Muammar Gaddafi will neither leave Libya nor step down and a bloody fight to the end is likely with protesters intent on driving him out, the Libyan leader's former head of protocol said on Tuesday.

Nuri al-Mismari -- who has been at Gaddafi's side for almost 40 years and in France since late 2010 for heart surgery -- resigned on Monday from his post as chief of state protocol.

He will continue. There is nobody stronger than the people, but he will not leave Libya, he will not step down, al-Mismari told Reuters in an interview in a Paris hotel.

Gaddafi used tanks, helicopters and warplanes to fight a growing revolt, witnesses said on Tuesday, after scoffing overnight at reports he had fled to Venezuela.

Al-Mismari said he was hearing the veteran leader is seeking dialogue with tribal chiefs to calm the situation but believes the level of bloodshed means it is too late for talks.

There will be a struggle of the people until the end, but they will win, he said, as rights groups put the death toll in Libya above 233 and opposition groups put it even higher.

After all this killing and bloodshed people will not accept any longer to enter dialogue. It is too late, he said.

Al-Mismari was one of Gaddafi's key confidantes and witnessed first-hand how the North African country returned to international good grace after decades in isolation.

Standing out with his tailored jackets and groomed white hair and beard, al-Mismari was a constant presence at Gaddafi's side on trips and met leaders like U.S. President Barack Obama.

He told Reuters he doubted the army would obey any orders to turn on civilians, despite reports of warplanes bombing portions of Tripoli and mercenaries attacking people in the streets.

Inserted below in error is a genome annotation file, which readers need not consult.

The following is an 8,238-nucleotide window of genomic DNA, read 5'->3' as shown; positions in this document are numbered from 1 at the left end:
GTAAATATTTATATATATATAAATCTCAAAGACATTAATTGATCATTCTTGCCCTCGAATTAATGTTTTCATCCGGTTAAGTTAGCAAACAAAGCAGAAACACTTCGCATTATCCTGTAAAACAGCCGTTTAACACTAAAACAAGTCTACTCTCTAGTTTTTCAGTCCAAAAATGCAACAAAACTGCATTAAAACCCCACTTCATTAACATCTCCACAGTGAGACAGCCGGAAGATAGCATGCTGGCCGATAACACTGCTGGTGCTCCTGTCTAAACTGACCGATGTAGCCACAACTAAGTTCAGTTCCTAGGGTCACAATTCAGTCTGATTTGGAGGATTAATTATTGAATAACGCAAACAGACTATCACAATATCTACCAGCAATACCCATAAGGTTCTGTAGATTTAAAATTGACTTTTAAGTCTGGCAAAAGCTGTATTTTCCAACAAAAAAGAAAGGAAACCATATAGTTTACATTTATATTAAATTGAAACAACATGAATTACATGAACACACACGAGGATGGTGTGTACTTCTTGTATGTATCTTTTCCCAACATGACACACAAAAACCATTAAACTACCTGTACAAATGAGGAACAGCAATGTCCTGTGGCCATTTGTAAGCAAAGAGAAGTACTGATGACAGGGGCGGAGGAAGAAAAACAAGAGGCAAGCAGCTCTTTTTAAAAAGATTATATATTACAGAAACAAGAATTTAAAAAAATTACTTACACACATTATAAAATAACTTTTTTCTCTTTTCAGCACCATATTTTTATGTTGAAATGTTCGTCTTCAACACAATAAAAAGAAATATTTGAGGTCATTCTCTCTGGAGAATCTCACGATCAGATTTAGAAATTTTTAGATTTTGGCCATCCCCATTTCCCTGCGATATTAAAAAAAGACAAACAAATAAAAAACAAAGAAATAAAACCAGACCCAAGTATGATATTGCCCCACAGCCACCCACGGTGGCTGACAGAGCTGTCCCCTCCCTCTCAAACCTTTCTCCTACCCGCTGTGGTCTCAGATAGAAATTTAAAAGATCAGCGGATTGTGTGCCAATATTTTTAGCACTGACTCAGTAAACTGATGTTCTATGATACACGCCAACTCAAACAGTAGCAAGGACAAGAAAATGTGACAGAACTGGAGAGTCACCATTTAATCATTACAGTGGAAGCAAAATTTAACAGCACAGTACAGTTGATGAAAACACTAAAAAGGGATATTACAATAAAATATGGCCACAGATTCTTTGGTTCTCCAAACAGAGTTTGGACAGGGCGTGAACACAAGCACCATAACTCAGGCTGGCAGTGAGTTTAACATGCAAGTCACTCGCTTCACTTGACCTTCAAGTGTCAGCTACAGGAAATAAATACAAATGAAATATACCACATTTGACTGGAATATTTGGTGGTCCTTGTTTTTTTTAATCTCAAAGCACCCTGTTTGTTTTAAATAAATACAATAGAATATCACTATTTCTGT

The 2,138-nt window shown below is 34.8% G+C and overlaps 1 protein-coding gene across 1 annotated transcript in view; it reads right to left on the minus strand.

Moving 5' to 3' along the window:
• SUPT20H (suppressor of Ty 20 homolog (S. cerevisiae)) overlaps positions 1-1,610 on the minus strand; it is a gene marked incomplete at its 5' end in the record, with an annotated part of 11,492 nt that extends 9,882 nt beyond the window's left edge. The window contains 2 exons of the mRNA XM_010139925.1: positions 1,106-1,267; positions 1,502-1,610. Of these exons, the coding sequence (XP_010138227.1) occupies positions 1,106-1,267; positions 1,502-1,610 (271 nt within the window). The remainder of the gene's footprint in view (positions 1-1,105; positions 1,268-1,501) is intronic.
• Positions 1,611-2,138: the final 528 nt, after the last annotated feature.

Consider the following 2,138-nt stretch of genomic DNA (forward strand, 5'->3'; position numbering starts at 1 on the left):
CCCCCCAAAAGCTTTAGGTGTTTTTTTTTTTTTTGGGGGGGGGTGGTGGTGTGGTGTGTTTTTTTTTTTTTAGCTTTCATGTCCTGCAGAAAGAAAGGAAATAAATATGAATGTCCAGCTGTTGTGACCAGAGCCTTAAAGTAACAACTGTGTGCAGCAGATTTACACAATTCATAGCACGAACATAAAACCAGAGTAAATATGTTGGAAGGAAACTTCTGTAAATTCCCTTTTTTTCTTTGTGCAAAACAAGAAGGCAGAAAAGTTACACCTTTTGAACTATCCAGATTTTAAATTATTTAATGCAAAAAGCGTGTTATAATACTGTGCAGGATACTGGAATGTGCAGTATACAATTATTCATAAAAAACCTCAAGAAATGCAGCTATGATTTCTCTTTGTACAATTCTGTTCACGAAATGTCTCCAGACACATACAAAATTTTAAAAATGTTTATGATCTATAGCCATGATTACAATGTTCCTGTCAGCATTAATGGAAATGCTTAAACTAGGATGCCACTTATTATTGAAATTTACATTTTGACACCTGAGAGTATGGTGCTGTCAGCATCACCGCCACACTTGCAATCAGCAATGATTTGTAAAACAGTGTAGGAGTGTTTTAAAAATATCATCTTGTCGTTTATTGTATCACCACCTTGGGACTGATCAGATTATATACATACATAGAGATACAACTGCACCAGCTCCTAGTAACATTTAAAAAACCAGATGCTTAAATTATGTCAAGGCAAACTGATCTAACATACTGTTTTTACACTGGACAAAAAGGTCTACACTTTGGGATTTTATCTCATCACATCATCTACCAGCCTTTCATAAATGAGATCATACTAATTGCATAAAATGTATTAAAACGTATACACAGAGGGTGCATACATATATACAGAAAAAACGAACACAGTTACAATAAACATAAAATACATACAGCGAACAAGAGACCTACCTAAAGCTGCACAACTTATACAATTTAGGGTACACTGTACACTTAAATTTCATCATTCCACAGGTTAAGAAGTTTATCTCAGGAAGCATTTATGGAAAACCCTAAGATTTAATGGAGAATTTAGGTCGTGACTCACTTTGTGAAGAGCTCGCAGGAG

He also said he saw civil war as unlikely as people on the street were fighting for human rights and not partition.

There are tribes, but we are Libyans at the end of the day. I don't think the Libyans will fight against each other, they are not asking to split Benghazi from Tripoli. We are covered under a single umbrella which is Libya, he said.


Al-Mismari was detained in France in November at the request of Tripoli, which wants to try him on embezzlement charges that he denies and says may have been a ruse to bring him home.

Planning to seek asylum somewhere outside Libya, he said he regretted Gaddafi's actions against protesters.

It is disgusting what he is doing, he said. Killing innocent people with bombing airplanes ... he doesn't care.

As part of his tiny inner circle, al-Mismari had access to Gaddafi's mystical tent, the traditional quarters he insists on using when travelling abroad and open only to visiting dignitaries and his closest aides.

Asked about it, al-Mismari said: He is a Bedouin and we know the Bedouin are proud of their tents. Some people carry a stick, others pick a colourful shirt. It's like his trademark.

Al-Mismari says he was in contact with Tripoli during his stay in France, which Libya has paid for, and that last week one of Gaddafi's sons came to Paris to ask him to return.

A French court released al-Mismari from custody in December ahead of an extradition hearing which was later postponed while the judge requested more information from Tripoli.

The Libyans wanted me back because they were afraid of this. I think they knew something was going to happen, he said, dismissing that others will still view him as in Gaddafi's camp.

I was only a government official performing my duty, he said. My tribes know that and under Gaddafi, to be honest, there was one law: either you are with me or against me.